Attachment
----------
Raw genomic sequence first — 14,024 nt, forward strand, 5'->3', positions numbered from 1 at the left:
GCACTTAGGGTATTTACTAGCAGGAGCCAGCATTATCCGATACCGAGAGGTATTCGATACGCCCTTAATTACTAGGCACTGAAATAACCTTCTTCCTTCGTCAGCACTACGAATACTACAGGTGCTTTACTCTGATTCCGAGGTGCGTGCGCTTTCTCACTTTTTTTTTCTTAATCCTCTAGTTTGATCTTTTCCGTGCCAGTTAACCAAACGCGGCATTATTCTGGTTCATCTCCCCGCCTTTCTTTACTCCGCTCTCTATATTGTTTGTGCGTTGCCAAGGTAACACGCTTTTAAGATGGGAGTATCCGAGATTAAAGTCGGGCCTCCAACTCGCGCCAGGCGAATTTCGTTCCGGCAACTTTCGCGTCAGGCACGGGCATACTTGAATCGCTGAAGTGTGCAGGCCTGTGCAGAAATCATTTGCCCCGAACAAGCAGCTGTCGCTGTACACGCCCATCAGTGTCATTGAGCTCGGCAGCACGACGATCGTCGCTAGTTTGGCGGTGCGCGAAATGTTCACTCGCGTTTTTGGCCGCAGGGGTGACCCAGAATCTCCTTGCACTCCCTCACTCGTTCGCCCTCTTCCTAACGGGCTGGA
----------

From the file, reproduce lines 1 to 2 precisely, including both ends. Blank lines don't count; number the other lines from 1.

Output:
Raw genomic sequence first — 14,024 nt, forward strand, 5'->3', positions numbered from 1 at the left:
GCACTTAGGGTATTTACTAGCAGGAGCCAGCATTATCCGATACCGAGAGGTATTCGATACGCCCTTAATTACTAGGCACTGAAATAACCTTCTTCCTTCGTCAGCACTACGAATACTACAGGTGCTTTACTCTGATTCCGAGGTGCGTGCGCTTTCTCACTTTTTTTTTCTTAATCCTCTAGTTTGATCTTTTCCGTGCCAGTTAACCAAACGCGGCATTATTCTGGTTCATCTCCCCGCCTTTCTTTACTCCGCTCTCTATATTGTTTGTGCGTTGCCAAGGTAACACGCTTTTAAGATGGGAGTATCCGAGATTAAAGTCGGGCCTCCAACTCGCGCCAGGCGAATTTCGTTCCGGCAACTTTCGCGTCAGGCACGGGCATACTTGAATCGCTGAAGTGTGCAGGCCTGTGCAGAAATCATTTGCCCCGAACAAGCAGCTGTCGCTGTACACGCCCATCAGTGTCATTGAGCTCGGCAGCACGACGATCGTCGCTAGTTTGGCGGTGCGCGAAATGTTCACTCGCGTTTTTGGCCGCAGGGGTGACCCAGAATCTCCTTGCACTCCCTCACTCGTTCGCCCTCTTCCTAACGGGCTGGA